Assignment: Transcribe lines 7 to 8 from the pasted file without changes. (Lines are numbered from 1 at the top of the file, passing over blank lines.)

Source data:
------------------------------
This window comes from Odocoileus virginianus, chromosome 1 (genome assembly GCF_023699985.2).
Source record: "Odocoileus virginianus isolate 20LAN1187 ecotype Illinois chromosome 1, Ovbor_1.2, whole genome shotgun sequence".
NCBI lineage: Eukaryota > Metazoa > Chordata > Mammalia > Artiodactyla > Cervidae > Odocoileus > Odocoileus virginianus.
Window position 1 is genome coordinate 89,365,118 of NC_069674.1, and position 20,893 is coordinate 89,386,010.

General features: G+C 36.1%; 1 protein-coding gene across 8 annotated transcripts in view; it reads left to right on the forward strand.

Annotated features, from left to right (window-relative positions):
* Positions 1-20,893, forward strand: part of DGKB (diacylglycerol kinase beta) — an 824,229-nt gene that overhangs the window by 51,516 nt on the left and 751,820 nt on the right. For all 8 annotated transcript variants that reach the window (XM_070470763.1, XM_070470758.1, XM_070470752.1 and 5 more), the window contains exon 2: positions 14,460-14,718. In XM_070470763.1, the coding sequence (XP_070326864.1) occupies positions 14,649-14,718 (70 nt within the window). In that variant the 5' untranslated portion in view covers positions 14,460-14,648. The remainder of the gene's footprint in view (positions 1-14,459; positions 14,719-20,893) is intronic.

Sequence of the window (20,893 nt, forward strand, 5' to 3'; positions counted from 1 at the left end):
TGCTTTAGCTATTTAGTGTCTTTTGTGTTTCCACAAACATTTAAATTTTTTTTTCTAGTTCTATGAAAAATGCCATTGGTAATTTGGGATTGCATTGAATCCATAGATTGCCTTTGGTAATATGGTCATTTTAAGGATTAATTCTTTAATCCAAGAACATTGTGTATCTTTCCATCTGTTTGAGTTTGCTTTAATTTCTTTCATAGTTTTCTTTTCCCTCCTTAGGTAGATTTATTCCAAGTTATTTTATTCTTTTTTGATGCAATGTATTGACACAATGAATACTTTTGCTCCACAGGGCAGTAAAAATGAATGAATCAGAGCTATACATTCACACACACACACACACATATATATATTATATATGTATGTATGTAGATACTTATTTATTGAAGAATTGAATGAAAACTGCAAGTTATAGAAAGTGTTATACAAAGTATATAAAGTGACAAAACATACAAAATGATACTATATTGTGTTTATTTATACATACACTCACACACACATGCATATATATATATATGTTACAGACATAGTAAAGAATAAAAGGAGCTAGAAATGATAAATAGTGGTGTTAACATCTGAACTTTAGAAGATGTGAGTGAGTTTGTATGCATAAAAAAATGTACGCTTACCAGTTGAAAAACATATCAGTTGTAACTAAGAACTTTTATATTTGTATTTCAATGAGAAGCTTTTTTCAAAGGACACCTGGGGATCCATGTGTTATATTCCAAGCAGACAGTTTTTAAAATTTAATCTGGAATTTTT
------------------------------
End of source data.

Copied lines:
* Positions 1-20,893, forward strand: part of DGKB (diacylglycerol kinase beta) — an 824,229-nt gene that overhangs the window by 51,516 nt on the left and 751,820 nt on the right. For all 8 annotated transcript variants that reach the window (XM_070470763.1, XM_070470758.1, XM_070470752.1 and 5 more), the window contains exon 2: positions 14,460-14,718. In XM_070470763.1, the coding sequence (XP_070326864.1) occupies positions 14,649-14,718 (70 nt within the window). In that variant the 5' untranslated portion in view covers positions 14,460-14,648. The remainder of the gene's footprint in view (positions 1-14,459; positions 14,719-20,893) is intronic.

Sequence of the window (20,893 nt, forward strand, 5' to 3'; positions counted from 1 at the left end):